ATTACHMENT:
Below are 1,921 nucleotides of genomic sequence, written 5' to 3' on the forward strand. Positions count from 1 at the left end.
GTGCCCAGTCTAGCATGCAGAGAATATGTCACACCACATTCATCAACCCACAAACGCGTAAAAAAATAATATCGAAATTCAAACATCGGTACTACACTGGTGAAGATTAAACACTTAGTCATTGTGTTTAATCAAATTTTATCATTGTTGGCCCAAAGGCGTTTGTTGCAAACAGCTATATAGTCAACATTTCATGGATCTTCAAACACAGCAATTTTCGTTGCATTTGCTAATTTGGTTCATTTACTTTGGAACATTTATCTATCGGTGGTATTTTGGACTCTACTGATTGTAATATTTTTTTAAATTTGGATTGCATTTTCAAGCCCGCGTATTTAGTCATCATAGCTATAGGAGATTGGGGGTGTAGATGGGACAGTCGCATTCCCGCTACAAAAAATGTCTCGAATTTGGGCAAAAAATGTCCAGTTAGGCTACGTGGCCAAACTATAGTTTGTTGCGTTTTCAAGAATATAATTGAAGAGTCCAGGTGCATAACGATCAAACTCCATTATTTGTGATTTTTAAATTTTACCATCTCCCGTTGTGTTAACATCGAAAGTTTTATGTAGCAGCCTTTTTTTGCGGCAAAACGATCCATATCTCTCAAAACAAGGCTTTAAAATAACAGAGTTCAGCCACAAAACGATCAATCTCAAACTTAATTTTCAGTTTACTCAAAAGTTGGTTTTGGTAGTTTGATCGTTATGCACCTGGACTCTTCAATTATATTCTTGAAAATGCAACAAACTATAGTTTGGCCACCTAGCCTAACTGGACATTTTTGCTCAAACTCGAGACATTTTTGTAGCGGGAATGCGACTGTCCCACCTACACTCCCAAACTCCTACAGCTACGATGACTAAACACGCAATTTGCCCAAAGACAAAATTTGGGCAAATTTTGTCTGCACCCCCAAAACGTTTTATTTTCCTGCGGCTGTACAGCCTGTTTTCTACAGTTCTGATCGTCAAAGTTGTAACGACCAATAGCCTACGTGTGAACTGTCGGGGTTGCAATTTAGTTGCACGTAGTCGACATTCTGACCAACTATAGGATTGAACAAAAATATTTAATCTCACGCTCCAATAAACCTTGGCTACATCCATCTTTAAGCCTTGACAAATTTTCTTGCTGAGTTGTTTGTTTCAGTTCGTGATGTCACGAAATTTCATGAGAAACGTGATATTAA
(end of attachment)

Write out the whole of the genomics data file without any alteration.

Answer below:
Below are 1,921 nucleotides of genomic sequence, written 5' to 3' on the forward strand. Positions count from 1 at the left end.
GTGCCCAGTCTAGCATGCAGAGAATATGTCACACCACATTCATCAACCCACAAACGCGTAAAAAAATAATATCGAAATTCAAACATCGGTACTACACTGGTGAAGATTAAACACTTAGTCATTGTGTTTAATCAAATTTTATCATTGTTGGCCCAAAGGCGTTTGTTGCAAACAGCTATATAGTCAACATTTCATGGATCTTCAAACACAGCAATTTTCGTTGCATTTGCTAATTTGGTTCATTTACTTTGGAACATTTATCTATCGGTGGTATTTTGGACTCTACTGATTGTAATATTTTTTTAAATTTGGATTGCATTTTCAAGCCCGCGTATTTAGTCATCATAGCTATAGGAGATTGGGGGTGTAGATGGGACAGTCGCATTCCCGCTACAAAAAATGTCTCGAATTTGGGCAAAAAATGTCCAGTTAGGCTACGTGGCCAAACTATAGTTTGTTGCGTTTTCAAGAATATAATTGAAGAGTCCAGGTGCATAACGATCAAACTCCATTATTTGTGATTTTTAAATTTTACCATCTCCCGTTGTGTTAACATCGAAAGTTTTATGTAGCAGCCTTTTTTTGCGGCAAAACGATCCATATCTCTCAAAACAAGGCTTTAAAATAACAGAGTTCAGCCACAAAACGATCAATCTCAAACTTAATTTTCAGTTTACTCAAAAGTTGGTTTTGGTAGTTTGATCGTTATGCACCTGGACTCTTCAATTATATTCTTGAAAATGCAACAAACTATAGTTTGGCCACCTAGCCTAACTGGACATTTTTGCTCAAACTCGAGACATTTTTGTAGCGGGAATGCGACTGTCCCACCTACACTCCCAAACTCCTACAGCTACGATGACTAAACACGCAATTTGCCCAAAGACAAAATTTGGGCAAATTTTGTCTGCACCCCCAAAACGTTTTATTTTCCTGCGGCTGTACAGCCTGTTTTCTACAGTTCTGATCGTCAAAGTTGTAACGACCAATAGCCTACGTGTGAACTGTCGGGGTTGCAATTTAGTTGCACGTAGTCGACATTCTGACCAACTATAGGATTGAACAAAAATATTTAATCTCACGCTCCAATAAACCTTGGCTACATCCATCTTTAAGCCTTGACAAATTTTCTTGCTGAGTTGTTTGTTTCAGTTCGTGATGTCACGAAATTTCATGAGAAACGTGATATTAA